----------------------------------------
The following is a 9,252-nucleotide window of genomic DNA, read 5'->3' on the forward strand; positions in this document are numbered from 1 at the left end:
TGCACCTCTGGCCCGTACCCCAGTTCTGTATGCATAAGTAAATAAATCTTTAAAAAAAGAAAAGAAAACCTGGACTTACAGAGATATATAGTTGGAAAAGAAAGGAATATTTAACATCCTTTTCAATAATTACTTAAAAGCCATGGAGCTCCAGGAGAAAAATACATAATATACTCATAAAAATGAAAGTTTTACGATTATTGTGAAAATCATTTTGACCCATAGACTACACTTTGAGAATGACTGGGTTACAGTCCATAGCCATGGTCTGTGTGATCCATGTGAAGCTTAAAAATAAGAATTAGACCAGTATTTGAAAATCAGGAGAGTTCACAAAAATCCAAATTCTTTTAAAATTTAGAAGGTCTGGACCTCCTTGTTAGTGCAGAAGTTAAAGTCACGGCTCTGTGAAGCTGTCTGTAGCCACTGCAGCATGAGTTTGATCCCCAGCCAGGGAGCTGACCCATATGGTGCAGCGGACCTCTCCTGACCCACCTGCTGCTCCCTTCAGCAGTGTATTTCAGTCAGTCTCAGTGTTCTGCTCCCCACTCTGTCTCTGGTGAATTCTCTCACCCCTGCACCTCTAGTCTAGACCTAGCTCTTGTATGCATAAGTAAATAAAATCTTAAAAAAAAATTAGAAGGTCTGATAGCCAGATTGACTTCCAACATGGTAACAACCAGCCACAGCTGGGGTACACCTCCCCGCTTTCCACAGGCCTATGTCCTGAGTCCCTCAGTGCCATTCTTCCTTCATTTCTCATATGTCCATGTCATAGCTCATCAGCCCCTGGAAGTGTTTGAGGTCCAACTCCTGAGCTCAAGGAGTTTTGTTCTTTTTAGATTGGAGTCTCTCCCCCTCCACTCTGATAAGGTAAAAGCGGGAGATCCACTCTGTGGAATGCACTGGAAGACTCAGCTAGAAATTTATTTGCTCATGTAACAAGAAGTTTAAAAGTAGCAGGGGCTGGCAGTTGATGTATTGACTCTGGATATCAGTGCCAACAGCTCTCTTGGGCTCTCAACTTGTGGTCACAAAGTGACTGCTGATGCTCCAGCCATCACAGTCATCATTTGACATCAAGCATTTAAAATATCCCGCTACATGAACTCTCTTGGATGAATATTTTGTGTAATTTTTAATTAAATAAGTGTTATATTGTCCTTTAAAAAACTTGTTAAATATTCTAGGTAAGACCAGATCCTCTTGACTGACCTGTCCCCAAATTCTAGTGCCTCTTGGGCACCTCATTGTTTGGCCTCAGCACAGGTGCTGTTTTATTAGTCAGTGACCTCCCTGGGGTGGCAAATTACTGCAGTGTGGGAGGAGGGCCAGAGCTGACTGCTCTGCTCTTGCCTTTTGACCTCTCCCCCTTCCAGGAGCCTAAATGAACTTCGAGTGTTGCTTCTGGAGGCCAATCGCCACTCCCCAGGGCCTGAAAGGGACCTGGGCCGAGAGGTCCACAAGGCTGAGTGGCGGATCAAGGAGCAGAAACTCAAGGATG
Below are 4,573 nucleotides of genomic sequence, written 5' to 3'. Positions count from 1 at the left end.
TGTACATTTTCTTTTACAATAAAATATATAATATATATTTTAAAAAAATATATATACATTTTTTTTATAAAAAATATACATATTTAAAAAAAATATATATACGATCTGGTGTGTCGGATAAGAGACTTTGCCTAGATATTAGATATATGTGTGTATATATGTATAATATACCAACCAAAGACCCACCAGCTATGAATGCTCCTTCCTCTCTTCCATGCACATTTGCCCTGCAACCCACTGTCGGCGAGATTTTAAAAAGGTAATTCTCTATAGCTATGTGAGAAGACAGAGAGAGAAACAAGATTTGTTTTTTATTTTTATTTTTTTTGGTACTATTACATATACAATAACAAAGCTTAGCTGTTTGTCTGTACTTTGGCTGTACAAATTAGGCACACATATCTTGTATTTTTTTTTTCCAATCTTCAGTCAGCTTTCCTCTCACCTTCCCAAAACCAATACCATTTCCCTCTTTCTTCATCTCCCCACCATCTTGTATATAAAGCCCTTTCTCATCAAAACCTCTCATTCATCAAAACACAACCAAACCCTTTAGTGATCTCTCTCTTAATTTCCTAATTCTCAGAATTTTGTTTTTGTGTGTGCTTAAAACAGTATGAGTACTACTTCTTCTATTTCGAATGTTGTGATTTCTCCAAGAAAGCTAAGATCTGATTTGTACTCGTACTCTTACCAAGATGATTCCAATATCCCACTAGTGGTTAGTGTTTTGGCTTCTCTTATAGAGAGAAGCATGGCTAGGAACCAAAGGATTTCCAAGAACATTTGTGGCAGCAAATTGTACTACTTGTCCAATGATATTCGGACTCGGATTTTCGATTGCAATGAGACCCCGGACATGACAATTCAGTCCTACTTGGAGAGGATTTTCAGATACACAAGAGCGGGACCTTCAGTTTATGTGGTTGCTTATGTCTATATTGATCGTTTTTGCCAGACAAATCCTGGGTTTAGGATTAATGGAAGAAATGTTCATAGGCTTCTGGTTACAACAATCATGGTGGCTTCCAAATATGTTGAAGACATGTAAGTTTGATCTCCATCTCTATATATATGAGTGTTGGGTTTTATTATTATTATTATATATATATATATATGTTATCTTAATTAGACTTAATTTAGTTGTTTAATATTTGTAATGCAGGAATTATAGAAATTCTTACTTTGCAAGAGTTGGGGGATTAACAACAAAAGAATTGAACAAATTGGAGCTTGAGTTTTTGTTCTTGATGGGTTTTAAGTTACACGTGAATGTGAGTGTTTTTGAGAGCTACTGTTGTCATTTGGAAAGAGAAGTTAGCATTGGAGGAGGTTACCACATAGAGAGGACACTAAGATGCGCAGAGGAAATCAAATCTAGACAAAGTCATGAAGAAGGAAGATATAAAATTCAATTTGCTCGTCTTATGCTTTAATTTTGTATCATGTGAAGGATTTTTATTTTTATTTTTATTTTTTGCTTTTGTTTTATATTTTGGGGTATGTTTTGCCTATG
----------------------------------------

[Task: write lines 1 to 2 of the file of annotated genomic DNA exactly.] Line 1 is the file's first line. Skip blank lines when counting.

The following is a 9,252-nucleotide window of genomic DNA, read 5'->3' on the forward strand; positions in this document are numbered from 1 at the left end:
TGCACCTCTGGCCCGTACCCCAGTTCTGTATGCATAAGTAAATAAATCTTTAAAAAAAGAAAAGAAAACCTGGACTTACAGAGATATATAGTTGGAAAAGAAAGGAATATTTAACATCCTTTTCAATAATTACTTAAAAGCCATGGAGCTCCAGGAGAAAAATACATAATATACTCATAAAAATGAAAGTTTTACGATTATTGTGAAAATCATTTTGACCCATAGACTACACTTTGAGAATGACTGGGTTACAGTCCATAGCCATGGTCTGTGTGATCCATGTGAAGCTTAAAAATAAGAATTAGACCAGTATTTGAAAATCAGGAGAGTTCACAAAAATCCAAATTCTTTTAAAATTTAGAAGGTCTGGACCTCCTTGTTAGTGCAGAAGTTAAAGTCACGGCTCTGTGAAGCTGTCTGTAGCCACTGCAGCATGAGTTTGATCCCCAGCCAGGGAGCTGACCCATATGGTGCAGCGGACCTCTCCTGACCCACCTGCTGCTCCCTTCAGCAGTGTATTTCAGTCAGTCTCAGTGTTCTGCTCCCCACTCTGTCTCTGGTGAATTCTCTCACCCCTGCACCTCTAGTCTAGACCTAGCTCTTGTATGCATAAGTAAATAAAATCTTAAAAAAAAATTAGAAGGTCTGATAGCCAGATTGACTTCCAACATGGTAACAACCAGCCACAGCTGGGGTACACCTCCCCGCTTTCCACAGGCCTATGTCCTGAGTCCCTCAGTGCCATTCTTCCTTCATTTCTCATATGTCCATGTCATAGCTCATCAGCCCCTGGAAGTGTTTGAGGTCCAACTCCTGAGCTCAAGGAGTTTTGTTCTTTTTAGATTGGAGTCTCTCCCCCTCCACTCTGATAAGGTAAAAGCGGGAGATCCACTCTGTGGAATGCACTGGAAGACTCAGCTAGAAATTTATTTGCTCATGTAACAAGAAGTTTAAAAGTAGCAGGGGCTGGCAGTTGATGTATTGACTCTGGATATCAGTGCCAACAGCTCTCTTGGGCTCTCAACTTGTGGTCACAAAGTGACTGCTGATGCTCCAGCCATCACAGTCATCATTTGACATCAAGCATTTAAAATATCCCGCTACATGAACTCTCTTGGATGAATATTTTGTGTAATTTTTAATTAAATAAGTGTTATATTGTCCTTTAAAAAACTTGTTAAATATTCTAGGTAAGACCAGATCCTCTTGACTGACCTGTCCCCAAATTCTAGTGCCTCTTGGGCACCTCATTGTTTGGCCTCAGCACAGGTGCTGTTTTATTAGTCAGTGACCTCCCTGGGGTGGCAAATTACTGCAGTGTGGGAGGAGGGCCAGAGCTGACTGCTCTGCTCTTGCCTTTTGACCTCTCCCCCTTCCAGGAGCCTAAATGAACTTCGAGTGTTGCTTCTGGAGGCCAATCGCCACTCCCCAGGGCCTGAAAGGGACCTGGGCCGAGAGGTCCACAAGGCTGAGTGGCGGATCAAGGAGCAGAAACTCAAGGATG